At the Wilson SpinEffect Tour meeting we had last week the researchers at Wilson revealed in a study conducted in conjunction with the ITF there is no evidence to suggest that shaped strings add to spin of the ball. What creates more spin is the actual movement of the strings out of place on the string bed and then the subsequent snapback of the strings. Read more…
All posts in Racquet Technology
"In theory, a heavier racquet should help to reduce arm injuries. There is anecdotal evidence from veteran coaches that arm and shoulder injuries increased when heavy, wood racquets were replaced with modern, light racquets at the end of the 1970s. When you strike a ball coming towards you, the ball tends to push the racquet head backward as your arm swings forward. Alternatively, the head slows down while your hand is still accelerating. Light racquets get pushed backward more than heavy racquets. A sudden twist of the arm or the wrist, repeated many times, can result in tennis elbow and other injuries. The problem is magnified by the fact that light racquets need to be swung faster to pack the same punch as heavy racquets, so the impact shock is likely to be greater, especially if you miss-hit the ball near the tip of the racquet or near one edge."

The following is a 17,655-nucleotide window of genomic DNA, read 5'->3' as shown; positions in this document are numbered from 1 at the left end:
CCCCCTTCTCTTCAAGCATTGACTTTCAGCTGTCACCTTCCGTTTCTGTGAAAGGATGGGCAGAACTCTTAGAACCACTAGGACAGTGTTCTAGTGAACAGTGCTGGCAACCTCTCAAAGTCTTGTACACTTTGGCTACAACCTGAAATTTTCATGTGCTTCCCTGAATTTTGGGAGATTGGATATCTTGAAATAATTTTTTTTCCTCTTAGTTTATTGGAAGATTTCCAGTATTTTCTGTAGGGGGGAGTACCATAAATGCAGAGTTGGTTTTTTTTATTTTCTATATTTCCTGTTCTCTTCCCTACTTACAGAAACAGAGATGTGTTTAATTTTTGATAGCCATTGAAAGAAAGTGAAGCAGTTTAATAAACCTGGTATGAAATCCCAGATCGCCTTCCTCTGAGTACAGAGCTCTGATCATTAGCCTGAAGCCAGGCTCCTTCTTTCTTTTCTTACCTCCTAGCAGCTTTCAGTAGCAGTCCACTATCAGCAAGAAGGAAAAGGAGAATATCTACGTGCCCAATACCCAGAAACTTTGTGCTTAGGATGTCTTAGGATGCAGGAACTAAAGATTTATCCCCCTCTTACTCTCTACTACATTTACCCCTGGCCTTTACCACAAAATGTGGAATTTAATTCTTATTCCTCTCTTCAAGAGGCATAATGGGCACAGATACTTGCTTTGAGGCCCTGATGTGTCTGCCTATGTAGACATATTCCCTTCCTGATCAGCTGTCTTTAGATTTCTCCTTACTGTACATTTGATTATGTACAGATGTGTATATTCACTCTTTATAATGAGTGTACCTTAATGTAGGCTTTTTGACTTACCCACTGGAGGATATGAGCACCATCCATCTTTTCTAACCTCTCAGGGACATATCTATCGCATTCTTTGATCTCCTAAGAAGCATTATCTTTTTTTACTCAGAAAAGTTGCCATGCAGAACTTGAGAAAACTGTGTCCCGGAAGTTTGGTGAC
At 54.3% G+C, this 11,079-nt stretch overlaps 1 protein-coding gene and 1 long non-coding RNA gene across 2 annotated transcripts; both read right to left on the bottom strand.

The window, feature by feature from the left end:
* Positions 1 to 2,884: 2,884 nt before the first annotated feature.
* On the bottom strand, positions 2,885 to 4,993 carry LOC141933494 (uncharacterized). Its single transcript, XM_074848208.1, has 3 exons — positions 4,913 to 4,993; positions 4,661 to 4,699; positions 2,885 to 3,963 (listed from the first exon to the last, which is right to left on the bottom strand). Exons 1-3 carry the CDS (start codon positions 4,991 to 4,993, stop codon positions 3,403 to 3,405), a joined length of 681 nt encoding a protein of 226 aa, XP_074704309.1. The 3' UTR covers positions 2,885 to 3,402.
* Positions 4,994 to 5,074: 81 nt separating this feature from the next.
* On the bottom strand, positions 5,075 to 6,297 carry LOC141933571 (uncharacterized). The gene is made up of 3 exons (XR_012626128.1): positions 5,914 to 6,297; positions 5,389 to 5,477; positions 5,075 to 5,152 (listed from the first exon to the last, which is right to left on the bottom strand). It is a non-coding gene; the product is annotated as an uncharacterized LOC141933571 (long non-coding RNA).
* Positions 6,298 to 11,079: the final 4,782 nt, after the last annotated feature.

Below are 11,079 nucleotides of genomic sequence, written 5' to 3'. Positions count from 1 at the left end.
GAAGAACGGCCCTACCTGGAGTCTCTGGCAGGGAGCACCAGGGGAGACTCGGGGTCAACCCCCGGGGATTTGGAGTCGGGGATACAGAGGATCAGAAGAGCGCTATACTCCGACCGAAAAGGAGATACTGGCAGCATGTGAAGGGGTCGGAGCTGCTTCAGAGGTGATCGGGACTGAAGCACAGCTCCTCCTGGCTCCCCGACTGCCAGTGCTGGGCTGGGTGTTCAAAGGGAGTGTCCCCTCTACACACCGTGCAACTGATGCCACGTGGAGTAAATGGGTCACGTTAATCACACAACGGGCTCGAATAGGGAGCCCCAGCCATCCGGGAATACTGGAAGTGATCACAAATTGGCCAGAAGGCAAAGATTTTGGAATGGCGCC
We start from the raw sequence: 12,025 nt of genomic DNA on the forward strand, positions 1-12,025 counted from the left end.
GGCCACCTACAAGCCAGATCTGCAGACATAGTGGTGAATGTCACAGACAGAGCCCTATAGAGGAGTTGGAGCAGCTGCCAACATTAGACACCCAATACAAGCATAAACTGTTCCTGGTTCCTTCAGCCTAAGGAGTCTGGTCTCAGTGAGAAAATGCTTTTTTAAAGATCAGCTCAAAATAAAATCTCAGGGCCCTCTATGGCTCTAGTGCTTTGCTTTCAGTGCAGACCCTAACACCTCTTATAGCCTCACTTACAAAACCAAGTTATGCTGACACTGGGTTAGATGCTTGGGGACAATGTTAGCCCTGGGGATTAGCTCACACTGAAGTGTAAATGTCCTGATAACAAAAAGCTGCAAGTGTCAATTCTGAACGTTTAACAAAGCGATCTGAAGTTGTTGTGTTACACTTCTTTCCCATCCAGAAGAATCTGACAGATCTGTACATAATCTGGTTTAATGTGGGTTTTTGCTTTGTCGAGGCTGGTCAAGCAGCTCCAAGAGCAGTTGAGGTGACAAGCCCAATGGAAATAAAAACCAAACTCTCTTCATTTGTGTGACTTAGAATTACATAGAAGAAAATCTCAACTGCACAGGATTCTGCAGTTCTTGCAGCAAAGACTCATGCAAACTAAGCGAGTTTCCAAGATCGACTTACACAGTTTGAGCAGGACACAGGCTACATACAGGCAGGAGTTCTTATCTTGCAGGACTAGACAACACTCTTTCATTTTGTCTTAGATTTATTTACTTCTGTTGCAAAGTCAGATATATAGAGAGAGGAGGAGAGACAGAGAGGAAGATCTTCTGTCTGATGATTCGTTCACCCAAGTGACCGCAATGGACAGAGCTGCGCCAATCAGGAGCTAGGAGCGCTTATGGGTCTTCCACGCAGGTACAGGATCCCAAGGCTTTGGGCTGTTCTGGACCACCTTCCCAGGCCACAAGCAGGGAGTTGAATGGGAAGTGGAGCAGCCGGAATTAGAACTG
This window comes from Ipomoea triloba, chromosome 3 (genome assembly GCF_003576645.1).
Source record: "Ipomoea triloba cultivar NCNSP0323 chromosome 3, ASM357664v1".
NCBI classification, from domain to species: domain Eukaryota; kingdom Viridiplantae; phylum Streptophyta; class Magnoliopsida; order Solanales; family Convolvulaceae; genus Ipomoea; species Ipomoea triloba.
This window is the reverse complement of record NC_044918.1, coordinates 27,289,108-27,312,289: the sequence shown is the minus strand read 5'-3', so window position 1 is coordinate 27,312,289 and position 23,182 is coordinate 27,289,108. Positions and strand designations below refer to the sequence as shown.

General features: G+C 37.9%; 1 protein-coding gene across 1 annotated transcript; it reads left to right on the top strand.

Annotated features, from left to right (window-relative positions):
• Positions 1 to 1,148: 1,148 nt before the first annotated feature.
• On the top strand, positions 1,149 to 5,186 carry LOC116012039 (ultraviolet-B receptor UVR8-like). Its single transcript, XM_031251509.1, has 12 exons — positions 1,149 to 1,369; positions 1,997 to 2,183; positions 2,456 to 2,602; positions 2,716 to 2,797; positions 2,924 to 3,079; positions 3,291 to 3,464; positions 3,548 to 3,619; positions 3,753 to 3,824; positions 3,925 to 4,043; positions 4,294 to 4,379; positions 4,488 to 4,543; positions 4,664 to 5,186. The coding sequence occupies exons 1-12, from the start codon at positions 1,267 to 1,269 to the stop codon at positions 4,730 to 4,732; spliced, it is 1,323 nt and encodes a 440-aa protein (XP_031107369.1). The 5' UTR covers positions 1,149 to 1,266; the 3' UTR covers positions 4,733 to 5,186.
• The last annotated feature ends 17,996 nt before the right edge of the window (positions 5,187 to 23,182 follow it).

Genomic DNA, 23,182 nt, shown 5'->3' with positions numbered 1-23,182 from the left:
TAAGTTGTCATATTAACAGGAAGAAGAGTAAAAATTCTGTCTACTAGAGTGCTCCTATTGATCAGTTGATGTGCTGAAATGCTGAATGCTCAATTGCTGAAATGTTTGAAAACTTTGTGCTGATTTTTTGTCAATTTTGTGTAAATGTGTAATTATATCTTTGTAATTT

Cross and Lindsey in Technical Tennis:
Last Friday, October 19th, 2012 Wilson Tennis General Manager, Jon Muir and his posse came into Atlanta with a whole bunch of great stuff to share with the pros and coaches in the Southeast. It was a big investment of time and money for Wilson and they brought all of their high tech equipment to the SpinEffect Technology Tour.
This is the racquet of choice that we use in the Tennis Dynamics Junior Development Program. Why do you ask? Well there are many reasons of which we will detail a few below. Full disclosure in that TDY is sponsored by Wilson but we have been sponsored by other manufacturers and tried every racquet under the sun and always come back to Wilson technology.